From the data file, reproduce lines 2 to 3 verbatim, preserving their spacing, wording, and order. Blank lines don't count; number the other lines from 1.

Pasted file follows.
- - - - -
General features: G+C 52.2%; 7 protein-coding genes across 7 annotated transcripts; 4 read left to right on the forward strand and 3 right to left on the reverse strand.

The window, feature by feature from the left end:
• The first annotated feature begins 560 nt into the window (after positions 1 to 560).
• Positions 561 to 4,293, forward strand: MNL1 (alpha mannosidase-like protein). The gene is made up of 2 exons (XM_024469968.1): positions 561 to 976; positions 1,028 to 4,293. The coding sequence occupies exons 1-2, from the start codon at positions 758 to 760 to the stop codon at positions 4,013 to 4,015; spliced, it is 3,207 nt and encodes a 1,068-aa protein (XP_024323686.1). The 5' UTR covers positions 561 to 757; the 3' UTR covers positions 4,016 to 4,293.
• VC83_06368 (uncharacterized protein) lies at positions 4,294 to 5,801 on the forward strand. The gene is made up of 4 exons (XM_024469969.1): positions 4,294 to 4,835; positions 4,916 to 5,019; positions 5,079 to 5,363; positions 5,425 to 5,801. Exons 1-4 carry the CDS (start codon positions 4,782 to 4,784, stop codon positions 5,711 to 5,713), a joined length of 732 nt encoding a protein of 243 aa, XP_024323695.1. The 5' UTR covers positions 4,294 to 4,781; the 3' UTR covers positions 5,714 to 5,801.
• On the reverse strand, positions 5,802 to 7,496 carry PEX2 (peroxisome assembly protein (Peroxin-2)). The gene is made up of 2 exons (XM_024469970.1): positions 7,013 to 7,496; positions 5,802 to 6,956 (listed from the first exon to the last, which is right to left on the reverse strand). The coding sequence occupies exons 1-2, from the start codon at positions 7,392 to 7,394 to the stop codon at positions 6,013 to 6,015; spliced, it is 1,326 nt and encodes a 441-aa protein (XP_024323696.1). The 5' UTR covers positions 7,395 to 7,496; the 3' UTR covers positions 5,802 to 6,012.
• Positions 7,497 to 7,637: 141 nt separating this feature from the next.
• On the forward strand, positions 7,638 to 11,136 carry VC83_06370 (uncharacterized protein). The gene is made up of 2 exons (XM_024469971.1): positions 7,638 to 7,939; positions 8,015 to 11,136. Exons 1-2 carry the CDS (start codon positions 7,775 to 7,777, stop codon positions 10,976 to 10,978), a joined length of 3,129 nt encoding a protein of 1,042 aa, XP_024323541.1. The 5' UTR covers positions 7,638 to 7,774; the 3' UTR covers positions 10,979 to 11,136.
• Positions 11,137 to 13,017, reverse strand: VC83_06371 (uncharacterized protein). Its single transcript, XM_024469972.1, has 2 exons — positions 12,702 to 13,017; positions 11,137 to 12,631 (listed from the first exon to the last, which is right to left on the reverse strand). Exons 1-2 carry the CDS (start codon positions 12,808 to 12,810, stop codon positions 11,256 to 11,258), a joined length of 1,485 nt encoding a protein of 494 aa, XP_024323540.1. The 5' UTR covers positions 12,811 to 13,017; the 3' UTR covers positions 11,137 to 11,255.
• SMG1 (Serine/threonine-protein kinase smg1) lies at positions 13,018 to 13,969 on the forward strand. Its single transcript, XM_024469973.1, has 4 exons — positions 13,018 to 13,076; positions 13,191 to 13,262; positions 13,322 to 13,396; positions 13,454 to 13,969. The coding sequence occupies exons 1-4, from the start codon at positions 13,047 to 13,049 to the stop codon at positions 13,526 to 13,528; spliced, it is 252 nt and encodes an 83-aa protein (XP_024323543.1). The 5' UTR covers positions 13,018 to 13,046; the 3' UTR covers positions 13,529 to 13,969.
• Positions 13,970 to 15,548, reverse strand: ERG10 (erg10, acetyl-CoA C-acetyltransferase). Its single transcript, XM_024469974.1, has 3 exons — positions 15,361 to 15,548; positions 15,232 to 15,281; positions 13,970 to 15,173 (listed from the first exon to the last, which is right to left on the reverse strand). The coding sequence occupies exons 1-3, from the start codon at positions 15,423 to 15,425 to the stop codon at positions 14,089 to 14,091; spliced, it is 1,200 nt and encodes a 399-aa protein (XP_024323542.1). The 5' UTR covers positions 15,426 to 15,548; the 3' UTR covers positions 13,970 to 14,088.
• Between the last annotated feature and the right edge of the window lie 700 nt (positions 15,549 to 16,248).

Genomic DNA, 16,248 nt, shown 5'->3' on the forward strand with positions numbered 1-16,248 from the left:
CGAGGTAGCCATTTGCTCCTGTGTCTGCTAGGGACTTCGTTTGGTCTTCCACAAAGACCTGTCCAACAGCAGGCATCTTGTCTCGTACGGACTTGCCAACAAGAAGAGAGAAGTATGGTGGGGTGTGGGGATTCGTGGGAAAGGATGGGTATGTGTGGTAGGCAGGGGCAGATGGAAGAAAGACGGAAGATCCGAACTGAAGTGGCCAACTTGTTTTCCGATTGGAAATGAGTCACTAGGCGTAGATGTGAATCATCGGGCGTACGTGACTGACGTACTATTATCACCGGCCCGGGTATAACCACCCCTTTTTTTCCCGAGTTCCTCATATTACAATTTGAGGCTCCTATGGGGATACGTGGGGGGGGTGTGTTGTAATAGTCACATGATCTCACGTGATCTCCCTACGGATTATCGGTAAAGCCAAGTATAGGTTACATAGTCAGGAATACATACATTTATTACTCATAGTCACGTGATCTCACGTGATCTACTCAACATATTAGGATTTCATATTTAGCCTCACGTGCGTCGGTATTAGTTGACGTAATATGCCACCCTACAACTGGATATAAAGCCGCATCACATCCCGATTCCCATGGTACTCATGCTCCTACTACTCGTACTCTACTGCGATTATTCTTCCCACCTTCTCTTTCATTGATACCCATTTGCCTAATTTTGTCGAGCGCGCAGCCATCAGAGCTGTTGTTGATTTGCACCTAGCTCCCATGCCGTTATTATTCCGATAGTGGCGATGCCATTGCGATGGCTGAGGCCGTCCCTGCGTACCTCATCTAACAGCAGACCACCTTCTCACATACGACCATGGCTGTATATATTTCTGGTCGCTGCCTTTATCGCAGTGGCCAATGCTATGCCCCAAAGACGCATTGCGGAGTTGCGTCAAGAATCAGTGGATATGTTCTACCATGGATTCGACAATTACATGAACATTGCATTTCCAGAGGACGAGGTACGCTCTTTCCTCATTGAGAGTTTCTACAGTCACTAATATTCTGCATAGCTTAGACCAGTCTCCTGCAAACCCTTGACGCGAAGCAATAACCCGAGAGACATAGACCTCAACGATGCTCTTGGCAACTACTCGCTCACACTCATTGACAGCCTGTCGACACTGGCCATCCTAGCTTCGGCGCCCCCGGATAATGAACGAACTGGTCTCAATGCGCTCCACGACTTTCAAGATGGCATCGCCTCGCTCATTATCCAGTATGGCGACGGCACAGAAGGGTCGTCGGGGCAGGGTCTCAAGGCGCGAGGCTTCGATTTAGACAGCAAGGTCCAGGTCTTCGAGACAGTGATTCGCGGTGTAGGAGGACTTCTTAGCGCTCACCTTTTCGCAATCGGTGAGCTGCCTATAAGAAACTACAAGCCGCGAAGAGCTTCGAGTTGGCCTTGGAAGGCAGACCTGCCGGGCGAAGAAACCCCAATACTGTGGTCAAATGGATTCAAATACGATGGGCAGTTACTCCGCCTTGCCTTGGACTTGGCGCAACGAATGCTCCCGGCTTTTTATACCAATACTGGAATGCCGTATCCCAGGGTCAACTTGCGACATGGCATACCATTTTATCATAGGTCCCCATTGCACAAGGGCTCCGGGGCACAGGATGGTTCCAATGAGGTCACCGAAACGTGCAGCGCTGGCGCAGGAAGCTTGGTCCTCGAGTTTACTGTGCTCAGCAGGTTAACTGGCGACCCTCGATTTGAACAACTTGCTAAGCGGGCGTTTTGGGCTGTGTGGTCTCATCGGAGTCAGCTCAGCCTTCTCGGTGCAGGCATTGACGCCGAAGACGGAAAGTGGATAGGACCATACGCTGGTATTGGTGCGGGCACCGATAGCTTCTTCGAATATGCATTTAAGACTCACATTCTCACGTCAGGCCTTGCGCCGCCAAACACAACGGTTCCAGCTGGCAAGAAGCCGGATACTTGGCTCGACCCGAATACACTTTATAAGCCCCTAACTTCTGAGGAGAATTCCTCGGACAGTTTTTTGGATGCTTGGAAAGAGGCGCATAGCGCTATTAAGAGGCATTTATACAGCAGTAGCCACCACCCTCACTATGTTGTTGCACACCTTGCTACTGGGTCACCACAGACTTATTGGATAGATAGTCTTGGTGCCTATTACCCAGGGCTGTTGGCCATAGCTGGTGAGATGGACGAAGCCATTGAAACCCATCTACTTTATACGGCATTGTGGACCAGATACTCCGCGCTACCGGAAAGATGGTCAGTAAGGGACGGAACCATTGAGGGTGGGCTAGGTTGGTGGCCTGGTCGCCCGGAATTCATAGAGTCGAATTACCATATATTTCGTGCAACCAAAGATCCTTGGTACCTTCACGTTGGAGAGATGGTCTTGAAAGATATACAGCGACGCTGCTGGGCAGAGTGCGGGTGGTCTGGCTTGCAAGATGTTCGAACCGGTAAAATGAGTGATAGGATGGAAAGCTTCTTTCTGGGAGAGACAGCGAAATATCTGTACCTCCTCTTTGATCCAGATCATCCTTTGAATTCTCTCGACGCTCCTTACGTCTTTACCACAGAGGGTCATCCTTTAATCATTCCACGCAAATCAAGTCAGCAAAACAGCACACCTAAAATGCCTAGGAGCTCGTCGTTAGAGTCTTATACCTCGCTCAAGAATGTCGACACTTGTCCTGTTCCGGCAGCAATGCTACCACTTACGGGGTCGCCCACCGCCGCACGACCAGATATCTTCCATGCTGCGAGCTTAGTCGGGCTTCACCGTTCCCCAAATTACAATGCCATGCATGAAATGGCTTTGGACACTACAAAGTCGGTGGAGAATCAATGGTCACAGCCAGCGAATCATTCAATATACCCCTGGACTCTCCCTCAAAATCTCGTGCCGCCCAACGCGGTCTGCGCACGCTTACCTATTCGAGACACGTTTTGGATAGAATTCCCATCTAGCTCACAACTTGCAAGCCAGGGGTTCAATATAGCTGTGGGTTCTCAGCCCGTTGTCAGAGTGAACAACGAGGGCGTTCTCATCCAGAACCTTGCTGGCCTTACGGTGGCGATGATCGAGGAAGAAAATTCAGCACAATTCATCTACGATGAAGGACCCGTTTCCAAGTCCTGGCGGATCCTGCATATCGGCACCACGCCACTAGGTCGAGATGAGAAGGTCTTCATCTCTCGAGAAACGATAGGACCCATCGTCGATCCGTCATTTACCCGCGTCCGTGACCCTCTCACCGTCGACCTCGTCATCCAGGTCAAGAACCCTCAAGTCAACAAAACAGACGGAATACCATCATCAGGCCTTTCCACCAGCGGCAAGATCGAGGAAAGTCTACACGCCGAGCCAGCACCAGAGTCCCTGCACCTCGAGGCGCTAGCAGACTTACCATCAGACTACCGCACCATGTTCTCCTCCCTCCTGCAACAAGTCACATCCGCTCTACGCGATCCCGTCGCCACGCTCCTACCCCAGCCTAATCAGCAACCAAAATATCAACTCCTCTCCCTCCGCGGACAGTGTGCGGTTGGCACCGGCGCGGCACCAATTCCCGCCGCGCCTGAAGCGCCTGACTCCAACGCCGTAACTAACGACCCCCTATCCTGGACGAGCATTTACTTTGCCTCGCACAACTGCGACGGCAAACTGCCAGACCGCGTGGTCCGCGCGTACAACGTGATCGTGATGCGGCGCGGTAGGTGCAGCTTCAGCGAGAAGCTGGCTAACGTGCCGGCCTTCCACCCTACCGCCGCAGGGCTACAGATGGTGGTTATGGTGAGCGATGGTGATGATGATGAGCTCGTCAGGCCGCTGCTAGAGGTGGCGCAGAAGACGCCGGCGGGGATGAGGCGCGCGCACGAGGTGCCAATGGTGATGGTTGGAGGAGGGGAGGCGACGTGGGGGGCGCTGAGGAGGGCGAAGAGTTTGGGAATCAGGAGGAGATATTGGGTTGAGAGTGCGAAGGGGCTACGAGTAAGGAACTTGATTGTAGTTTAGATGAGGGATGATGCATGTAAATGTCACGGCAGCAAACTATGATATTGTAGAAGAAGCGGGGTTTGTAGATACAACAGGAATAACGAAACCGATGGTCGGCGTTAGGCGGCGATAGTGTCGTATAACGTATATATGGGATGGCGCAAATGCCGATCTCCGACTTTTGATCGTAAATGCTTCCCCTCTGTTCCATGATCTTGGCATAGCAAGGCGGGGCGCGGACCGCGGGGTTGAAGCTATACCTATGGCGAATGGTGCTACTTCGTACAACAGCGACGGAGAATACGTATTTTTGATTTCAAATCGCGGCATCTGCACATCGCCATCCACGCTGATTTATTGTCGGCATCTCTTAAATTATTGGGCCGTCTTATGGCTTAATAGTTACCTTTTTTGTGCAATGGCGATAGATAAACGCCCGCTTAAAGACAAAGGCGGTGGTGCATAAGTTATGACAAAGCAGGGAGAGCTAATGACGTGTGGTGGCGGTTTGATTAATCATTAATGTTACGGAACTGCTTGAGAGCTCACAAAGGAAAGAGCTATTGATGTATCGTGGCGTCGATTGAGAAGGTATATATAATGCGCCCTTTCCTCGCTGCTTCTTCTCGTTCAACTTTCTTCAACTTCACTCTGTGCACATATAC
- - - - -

The window, feature by feature from the left end:
• The first annotated feature begins 560 nt into the window (after positions 1 to 560).